Daily Development for Tuesday, August 3, 1999
Patrick A. Randolph, Jr.
Professor of Law
UMKC School of Law
Of Counsel: Blackwell Sanders Peper Martin
Kansas City, Missouri
VENDOR/PURCHASER; EXTENSIONS: Contract extension agreement, contingent upon buyer's deposit of additional earnest money, is a valid independent agreement to extend the time for closing, and buyer cannot "backtrack" to original closing date simply by failing to produce the agreed upon additional earnest money.
Sage Technology, Inc. v. Nationsbank N.A. South, 509 S.E.2d 694 (Ga. App. 1998).
Buyer agreed to buy certain land from Seller for $1.8 million. Over time, Buyer put up $100,000 in forfeitable earnest money payments. There were defects in title, of which Buyer was aware, and the parties agreed that Seller would produce a "limited warranty deed," (a term unfamiliar to the editor). The contract had a "time of essence" clause."
Although, according to the court, the nature of the deed stipulated by the parties did not require Seller to have good title, there apparently was a good deal of discussion about title defects and Seller agreed to cure certain of these defects. A few days before scheduled closing, the parties agreed in writing to extend the closing for an additional month, and Buyer was required to make an additional payment of earnest money in the amount of $25,000 within two days of the extension agreement.
Buyer alleged that, after the signing of this agreement, it discovered that Seller had withheld information concerning certain defects in title that had been "papered over" and Buyer therefore refused to put up the additional money.
Seller declared the contract terminated due to the failure to pay the additional earnest money and sought to retain the earnest money. Buyer sued for its return. Trial court granted summary judgment for Seller, and Buyer appealed.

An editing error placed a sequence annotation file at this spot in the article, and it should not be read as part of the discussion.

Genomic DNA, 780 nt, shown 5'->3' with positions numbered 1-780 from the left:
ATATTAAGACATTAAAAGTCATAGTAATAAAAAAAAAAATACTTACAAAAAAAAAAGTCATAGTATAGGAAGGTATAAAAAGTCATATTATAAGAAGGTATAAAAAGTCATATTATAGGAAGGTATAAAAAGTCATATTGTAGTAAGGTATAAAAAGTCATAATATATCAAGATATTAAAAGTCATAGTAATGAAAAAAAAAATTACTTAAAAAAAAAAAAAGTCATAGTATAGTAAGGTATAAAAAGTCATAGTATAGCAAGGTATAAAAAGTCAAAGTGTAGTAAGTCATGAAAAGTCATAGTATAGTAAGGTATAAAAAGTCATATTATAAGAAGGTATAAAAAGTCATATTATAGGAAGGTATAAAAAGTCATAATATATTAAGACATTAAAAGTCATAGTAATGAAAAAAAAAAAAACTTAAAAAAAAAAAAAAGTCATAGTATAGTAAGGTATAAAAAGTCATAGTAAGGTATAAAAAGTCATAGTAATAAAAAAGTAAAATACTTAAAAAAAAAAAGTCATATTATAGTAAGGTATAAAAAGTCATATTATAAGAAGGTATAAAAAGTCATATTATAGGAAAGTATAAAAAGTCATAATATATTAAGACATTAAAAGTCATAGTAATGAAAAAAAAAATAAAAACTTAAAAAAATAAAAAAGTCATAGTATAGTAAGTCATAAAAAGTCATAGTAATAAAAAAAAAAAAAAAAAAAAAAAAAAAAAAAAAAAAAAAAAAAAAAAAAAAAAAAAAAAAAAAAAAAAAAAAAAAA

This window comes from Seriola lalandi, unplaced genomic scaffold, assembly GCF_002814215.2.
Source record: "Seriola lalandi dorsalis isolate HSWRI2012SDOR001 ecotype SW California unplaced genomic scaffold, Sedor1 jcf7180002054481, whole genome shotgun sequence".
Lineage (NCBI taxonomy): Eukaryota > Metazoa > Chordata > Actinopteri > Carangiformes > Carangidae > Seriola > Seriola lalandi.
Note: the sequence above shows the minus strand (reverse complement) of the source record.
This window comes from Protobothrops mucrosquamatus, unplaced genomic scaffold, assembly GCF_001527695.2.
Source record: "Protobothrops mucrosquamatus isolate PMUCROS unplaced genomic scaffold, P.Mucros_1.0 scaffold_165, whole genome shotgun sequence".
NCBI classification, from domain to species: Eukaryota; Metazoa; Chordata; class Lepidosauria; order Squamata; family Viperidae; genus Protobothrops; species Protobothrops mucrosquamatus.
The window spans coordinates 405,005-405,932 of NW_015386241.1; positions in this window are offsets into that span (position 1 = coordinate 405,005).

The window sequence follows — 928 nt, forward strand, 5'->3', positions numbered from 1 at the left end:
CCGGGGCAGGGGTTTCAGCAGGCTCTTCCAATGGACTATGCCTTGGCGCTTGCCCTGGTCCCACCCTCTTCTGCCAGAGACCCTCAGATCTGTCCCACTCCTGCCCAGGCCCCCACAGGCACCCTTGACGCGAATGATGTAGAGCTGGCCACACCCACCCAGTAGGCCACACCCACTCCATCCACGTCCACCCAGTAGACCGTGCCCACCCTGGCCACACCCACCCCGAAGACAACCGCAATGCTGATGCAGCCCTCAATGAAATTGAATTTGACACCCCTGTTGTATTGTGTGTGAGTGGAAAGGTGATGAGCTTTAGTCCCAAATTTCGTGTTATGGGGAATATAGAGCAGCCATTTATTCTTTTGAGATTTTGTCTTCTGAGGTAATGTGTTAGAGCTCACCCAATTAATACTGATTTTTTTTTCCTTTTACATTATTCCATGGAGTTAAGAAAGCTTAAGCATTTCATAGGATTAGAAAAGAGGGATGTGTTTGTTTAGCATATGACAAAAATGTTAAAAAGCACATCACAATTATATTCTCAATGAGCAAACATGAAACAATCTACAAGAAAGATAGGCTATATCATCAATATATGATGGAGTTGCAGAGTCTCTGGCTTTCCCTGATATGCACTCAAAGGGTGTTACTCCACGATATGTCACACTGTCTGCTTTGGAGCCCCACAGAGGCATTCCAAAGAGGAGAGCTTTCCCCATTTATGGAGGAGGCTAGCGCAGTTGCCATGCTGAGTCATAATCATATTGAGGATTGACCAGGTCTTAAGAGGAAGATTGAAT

On appeal: held: Affirmed. The most interesting element of Buyer's argument was the claim that the extension agreement constituted an option on the part of Buyer to extend the contract by paying additional earnest money or to demand simply that Seller perform on the original date. As it didn't pay the money, Buyer claimed, the original contract terms were binding, and Seller could not declare Buyer in breach because Seller was not in a position to deliver good title as agreed.
Although, as noted, the court elsewhere holds that Seller did satisfy whatever title requirements existed, the court appears to assume here, for purposes of argument, that Buyer's claim that Seller couldn't close on the original date was accurate. The court nevertheless concludes that Buyer's defense is insufficient, because the original date was irrevocably altered by the extension agreement, which became binding not as a consequence of the actual payment of the additional earnest money, but by Buyer's promise to pay that money within 48 hours.
The court also rejected the buyer's argument that the extension agreement didn't require timely performance because it didn't include a "time of essence clause" or a forfeiture provision. Where the amendment modified only the closing date and not the provisions regarding the earnest money deposit in the event of default, the original provisions with respect to still controlled time of essence and earnest money forfeiture still controlled.
Comment 1: The editor is curious about the "limited warranty deed" in Georgia and why this device insulated Seller from a requirement of marketable title.
Comment 2: The court obviously viewed the Buyer as a defaulter scrambling to recoup from a deserved consequences, and the interpretation of the extension agreement should be read in that light. But the editor includes the case as a Daily Development as a drafter's warning. Clearly it might be possible for a party with an extension right triggered by a payment of an additional earnest money to view this right as an option, and not as a binding performance obligation. The court doesn't so construe the arrangement here, emphasizing that clarity of drafting is vital in these cases. Last minute "patch ups" often do not adequately anticipate possible changes in circumstance as well as the original contract language, which was drafted with more time and thought. A good drafter who is aware of the danger of drafting under pressure will recognize the tendency in such situations to plan only for the anticipated course of events, and to ignore other possibilities, and will resist that tendency as much as negotiations comfortably permit.
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